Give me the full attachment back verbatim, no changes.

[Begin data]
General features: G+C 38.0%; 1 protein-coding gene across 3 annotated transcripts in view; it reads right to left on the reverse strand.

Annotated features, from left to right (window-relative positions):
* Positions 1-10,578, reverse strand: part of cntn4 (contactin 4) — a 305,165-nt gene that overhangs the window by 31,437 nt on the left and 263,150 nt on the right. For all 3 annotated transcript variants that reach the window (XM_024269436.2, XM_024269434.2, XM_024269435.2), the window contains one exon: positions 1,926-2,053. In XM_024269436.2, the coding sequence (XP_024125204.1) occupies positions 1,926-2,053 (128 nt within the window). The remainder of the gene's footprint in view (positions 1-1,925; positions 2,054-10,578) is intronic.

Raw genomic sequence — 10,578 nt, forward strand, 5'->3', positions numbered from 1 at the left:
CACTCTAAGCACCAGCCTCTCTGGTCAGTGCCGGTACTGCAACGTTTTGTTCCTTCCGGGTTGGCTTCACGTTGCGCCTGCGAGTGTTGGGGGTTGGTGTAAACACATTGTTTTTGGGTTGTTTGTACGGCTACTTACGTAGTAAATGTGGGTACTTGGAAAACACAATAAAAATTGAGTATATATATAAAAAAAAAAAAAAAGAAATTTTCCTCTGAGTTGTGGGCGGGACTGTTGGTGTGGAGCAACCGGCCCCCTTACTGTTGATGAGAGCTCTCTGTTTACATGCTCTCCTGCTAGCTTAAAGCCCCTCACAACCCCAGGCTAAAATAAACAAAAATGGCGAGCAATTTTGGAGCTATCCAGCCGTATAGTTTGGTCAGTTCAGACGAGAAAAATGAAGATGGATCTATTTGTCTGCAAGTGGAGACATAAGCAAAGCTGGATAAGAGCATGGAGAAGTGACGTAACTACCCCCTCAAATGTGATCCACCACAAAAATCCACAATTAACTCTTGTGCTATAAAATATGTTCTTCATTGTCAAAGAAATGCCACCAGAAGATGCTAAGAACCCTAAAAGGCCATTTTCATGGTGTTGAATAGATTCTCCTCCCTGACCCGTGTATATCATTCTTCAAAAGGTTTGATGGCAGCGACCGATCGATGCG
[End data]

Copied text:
General features: G+C 38.0%; 1 protein-coding gene across 3 annotated transcripts in view; it reads right to left on the reverse strand.

Annotated features, from left to right (window-relative positions):
* Positions 1-10,578, reverse strand: part of cntn4 (contactin 4) — a 305,165-nt gene that overhangs the window by 31,437 nt on the left and 263,150 nt on the right. For all 3 annotated transcript variants that reach the window (XM_024269436.2, XM_024269434.2, XM_024269435.2), the window contains one exon: positions 1,926-2,053. In XM_024269436.2, the coding sequence (XP_024125204.1) occupies positions 1,926-2,053 (128 nt within the window). The remainder of the gene's footprint in view (positions 1-1,925; positions 2,054-10,578) is intronic.

Raw genomic sequence — 10,578 nt, forward strand, 5'->3', positions numbered from 1 at the left:
CACTCTAAGCACCAGCCTCTCTGGTCAGTGCCGGTACTGCAACGTTTTGTTCCTTCCGGGTTGGCTTCACGTTGCGCCTGCGAGTGTTGGGGGTTGGTGTAAACACATTGTTTTTGGGTTGTTTGTACGGCTACTTACGTAGTAAATGTGGGTACTTGGAAAACACAATAAAAATTGAGTATATATATAAAAAAAAAAAAAAAGAAATTTTCCTCTGAGTTGTGGGCGGGACTGTTGGTGTGGAGCAACCGGCCCCCTTACTGTTGATGAGAGCTCTCTGTTTACATGCTCTCCTGCTAGCTTAAAGCCCCTCACAACCCCAGGCTAAAATAAACAAAAATGGCGAGCAATTTTGGAGCTATCCAGCCGTATAGTTTGGTCAGTTCAGACGAGAAAAATGAAGATGGATCTATTTGTCTGCAAGTGGAGACATAAGCAAAGCTGGATAAGAGCATGGAGAAGTGACGTAACTACCCCCTCAAATGTGATCCACCACAAAAATCCACAATTAACTCTTGTGCTATAAAATATGTTCTTCATTGTCAAAGAAATGCCACCAGAAGATGCTAAGAACCCTAAAAGGCCATTTTCATGGTGTTGAATAGATTCTCCTCCCTGACCCGTGTATATCATTCTTCAAAAGGTTTGATGGCAGCGACCGATCGATGCG